Re: sockets APIs extensions for Host Identity Protocol

Chris Newman <Chris.Newman@Sun.COM> Sat, 12 May 2007 01:26 UTC

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Date: Fri, 11 May 2007 18:26:05 -0700
From: Chris Newman <Chris.Newman@Sun.COM>
Subject: Re: sockets APIs extensions for Host Identity Protocol
In-reply-to: <46413E7D.5060403@cs.utk.edu>
To: Keith Moore <moore@cs.utk.edu>
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Very simple APIs that solve the 90-95% case are extremely helpful.  Just 
because we also need APIs for the 5-10% case doesn't mean everyone should be 
forced to use the more complex APIs all the time.

One of the reasons HTTP is used (abused) so much is because the deployed APIs 
are very simple, indeed much simpler than sockets.  I've met programmers who 
will gladly toss stuff over HTTP but consider TCP far too complex to consider 
using.  This is very destructive to the actual complexity and security of the 
system.  But that simply doesn't matter to the vast majority of programmers 
when it saves days/weeks of programming time to use the higher level API.

It's also true that many of the deployed HTTP APIs limit control over HTTP 
headers and methods in such a way that it's impossible to use those APIs and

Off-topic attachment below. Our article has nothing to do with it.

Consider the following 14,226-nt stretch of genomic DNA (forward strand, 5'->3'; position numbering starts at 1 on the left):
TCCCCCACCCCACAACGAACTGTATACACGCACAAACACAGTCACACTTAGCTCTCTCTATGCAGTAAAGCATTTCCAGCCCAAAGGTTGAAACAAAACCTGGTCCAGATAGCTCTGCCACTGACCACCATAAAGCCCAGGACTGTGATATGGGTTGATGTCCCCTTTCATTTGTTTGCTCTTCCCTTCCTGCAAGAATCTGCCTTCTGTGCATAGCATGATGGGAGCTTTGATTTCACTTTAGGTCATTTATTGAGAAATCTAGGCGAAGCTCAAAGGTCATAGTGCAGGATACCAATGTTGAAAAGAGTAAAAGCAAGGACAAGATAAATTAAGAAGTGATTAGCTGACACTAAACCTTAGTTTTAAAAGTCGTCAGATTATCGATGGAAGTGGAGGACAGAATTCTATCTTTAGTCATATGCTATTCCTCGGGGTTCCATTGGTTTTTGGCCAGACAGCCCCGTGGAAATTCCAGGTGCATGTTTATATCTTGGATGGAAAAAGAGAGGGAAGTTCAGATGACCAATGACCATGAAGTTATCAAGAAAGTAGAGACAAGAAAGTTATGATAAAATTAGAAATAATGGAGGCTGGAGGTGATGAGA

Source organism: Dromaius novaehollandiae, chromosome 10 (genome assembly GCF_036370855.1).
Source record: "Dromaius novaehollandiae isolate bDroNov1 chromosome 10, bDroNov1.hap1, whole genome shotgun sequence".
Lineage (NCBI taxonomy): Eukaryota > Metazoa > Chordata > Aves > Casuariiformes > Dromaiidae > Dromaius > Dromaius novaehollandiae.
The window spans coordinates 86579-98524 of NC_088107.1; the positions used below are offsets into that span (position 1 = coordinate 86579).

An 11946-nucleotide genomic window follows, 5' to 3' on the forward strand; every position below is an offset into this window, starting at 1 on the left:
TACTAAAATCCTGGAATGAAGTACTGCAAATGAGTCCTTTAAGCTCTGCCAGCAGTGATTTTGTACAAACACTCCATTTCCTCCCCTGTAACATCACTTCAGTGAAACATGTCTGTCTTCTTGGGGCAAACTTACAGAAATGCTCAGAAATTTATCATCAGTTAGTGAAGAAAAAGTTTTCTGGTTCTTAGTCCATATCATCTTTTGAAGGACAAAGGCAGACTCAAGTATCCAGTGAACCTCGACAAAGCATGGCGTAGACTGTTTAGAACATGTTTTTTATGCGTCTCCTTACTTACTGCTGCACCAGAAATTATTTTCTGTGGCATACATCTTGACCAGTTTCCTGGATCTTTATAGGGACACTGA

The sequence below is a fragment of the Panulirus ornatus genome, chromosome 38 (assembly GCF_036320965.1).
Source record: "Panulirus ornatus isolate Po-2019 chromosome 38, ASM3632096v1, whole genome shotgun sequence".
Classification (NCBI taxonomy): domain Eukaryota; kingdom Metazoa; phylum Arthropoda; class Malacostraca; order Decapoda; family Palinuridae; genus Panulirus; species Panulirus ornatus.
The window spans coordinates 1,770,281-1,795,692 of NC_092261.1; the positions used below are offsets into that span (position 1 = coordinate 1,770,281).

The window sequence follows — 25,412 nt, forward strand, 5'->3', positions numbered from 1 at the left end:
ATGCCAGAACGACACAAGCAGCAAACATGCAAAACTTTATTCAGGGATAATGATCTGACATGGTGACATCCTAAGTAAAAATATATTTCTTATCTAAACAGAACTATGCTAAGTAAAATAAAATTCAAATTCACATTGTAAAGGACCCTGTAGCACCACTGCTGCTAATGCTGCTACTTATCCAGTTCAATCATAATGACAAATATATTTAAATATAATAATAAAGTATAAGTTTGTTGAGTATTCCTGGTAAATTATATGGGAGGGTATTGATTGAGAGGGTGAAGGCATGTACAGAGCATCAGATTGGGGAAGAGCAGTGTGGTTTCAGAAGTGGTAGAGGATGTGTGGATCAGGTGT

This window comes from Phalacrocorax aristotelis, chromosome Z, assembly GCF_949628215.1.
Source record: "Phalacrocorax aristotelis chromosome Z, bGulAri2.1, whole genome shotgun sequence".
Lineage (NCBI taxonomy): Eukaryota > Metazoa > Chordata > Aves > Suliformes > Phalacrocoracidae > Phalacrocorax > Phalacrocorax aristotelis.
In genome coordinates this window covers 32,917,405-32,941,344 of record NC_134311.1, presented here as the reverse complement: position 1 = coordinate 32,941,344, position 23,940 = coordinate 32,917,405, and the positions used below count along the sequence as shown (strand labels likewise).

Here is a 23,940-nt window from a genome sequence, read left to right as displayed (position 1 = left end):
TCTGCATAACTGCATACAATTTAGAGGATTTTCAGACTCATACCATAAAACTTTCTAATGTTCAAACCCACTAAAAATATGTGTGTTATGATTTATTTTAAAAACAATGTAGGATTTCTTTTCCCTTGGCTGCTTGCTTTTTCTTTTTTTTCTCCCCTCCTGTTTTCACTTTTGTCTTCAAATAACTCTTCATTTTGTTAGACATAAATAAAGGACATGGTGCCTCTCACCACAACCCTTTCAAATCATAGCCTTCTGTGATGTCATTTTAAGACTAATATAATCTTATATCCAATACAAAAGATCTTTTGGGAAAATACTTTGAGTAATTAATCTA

follow all the advice in BCP 56.  We've seen similar problems with DNS RR 
labels and DNS APIs.

So API designs need to pay attention to both problems and good APIs often have 
both "simple" and "powerful" entry points.  For example, sockets has read/write 
and recvmsg/sendmsg.  As a programmer, I'd really hate to be forced to use the 
latter for all network I/O.

This is an area where good protocol design and good API design differs.  The 
primary goal of good protocol design is interoperability so infrequently used 
features are bad.  The primary goals of (IETF) API design are ease-of-use to 
aid deployment and transparency to avoid data losing -- those requirements 
often force a good design to have infrequently used features.

                - Chris

Keith Moore wrote on 5/8/07 23:22 -0400:

>
>> If I change my "connectbyname" code again, I will change it once more
>> to use a new OS API that hides all the v4 vs. v6 vs. HIP vs. whatever
>> junk, preferably to something much simpler than the code today.  If
>> such an API isn't produced, I will be very reluctant to change that
>> code no matter how cool HIP might or might not be.
>
> If you can figure out how to write that kind of code in a way that works
> well for a wide variety of applications, with different requirements for
> bandwidth, stability, mobility, etc. all of which affect address
> selection, interface selection, etc., and do all of that efficiently and
> in the absence of routing information from the network, you should
> probably get a prize of some sort.
>
> Granted that programmers want a simple interface, but the more complex
> the network gets, the more apps will be expected to do jobs that were
> supposed to be done at layer 3.
>
> Keith
>
>